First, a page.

This article first appeared in Moneyweb.
Coenie Vermaak, CEO of e-tolls collections company Electronic Toll Collection (ETC), was an e-tolls boycotter in his previous life as an engineer working on the Medupi Power Station and SA National Roads Agency (Sanral) roads.
Like 70% of Gauteng motorists, he believed the decision to impose electronic tolling was ill-conceived and done without proper public engagement. That changed when he was hired two years ago as CEO of ETC, owned 100% by Austrian company Kapsch.
“I was an e-tolls boycotter because I didn’t like being charged another tax for something that I had no decision over,” says Vermaak. “But I was also ignorant. I had not applied my mind to the matter. When I joined here, I didn’t even want my in-laws to know I worked at the toll collections company.”
ETC’s contract expires in December 2019, and will be put out to tender in the new year by Sanral.
E-tolls have become a political rod with which to beat the ANC government, and Vermaak concedes it is a tough ask convincing non-payers to follow his lead and abandon the boycott. With an election looming in 2019, e-tolls will become a key election issue in Gauteng, and opposition parties will feast on the entrails of this failed project. To underline the point, the Congress of South African Trade Unions (Cosatu), Organisation Undoing Tax Abuse (Outa) and the ANC in Gauteng staged a march against e-tolls last weekend in Pretoria.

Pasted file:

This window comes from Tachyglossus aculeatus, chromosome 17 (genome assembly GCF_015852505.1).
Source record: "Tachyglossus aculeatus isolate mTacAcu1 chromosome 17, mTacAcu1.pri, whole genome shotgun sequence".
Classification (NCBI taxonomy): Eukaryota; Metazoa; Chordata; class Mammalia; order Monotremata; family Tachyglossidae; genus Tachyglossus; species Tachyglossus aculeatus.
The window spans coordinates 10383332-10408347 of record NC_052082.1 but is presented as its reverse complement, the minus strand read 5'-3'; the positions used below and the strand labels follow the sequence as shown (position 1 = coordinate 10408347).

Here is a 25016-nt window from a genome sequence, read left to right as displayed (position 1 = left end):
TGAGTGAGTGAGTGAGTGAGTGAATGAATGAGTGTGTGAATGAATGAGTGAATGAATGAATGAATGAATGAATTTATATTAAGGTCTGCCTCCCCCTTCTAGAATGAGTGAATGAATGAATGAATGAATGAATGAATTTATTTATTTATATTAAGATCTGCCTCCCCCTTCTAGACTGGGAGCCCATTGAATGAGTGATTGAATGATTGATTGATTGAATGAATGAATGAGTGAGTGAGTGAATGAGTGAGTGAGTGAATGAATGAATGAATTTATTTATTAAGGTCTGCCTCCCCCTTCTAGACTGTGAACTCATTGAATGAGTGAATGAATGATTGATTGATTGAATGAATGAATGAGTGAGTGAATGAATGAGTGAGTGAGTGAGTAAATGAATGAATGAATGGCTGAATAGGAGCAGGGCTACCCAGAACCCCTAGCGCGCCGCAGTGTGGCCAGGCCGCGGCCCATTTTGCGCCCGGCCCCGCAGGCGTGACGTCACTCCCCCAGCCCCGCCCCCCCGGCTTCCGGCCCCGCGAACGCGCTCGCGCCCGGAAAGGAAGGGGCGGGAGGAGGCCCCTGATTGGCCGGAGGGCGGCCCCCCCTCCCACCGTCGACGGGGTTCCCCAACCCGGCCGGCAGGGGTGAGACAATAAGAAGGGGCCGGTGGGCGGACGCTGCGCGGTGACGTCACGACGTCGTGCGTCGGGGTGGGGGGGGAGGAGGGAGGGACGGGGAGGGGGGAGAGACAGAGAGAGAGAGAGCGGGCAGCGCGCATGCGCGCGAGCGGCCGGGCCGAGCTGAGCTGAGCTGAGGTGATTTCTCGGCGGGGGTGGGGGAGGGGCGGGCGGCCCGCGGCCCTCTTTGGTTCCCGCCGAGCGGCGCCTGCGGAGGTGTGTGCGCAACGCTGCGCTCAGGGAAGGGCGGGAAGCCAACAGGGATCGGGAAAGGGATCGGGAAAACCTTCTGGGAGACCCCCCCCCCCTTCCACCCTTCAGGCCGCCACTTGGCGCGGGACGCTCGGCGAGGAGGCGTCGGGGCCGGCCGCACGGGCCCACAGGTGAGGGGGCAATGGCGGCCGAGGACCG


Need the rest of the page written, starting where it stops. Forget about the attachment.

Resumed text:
In his medium-term budget policy speech last month, newly installed finance minister Tito Mboweni gave no sign of the government abandoning its fealty to e-tolls or the user-pays principle. He said e-tolls had to be paid if the road network was to function. The project originally cost R22.5 billion, funded through the issue of bonds, but that cost has now escalated to more than R40 billion. Sanral’s 2018 annual report shows a finance cost of R4.4 billion at an average cost of capital of 9.43% a year. If Mboweni sticks to his guns, it appears government will have little choice but to find an extra R500 million to R1 billion a year to pay the interest on these borrowings. Scrapping e-tolls could impact SA’s sovereign status and increase the cost of all government-backed borrowings.
Just as the decision to build the loss-making King Shaka International Airport in Durban was a political decision, so government pushed Sanral to upgrade Gauteng’s roads ahead of the 2010 World Cup. It is now clear that government never anticipated the level of protest that would accompany the launch of e-tolls in 2013.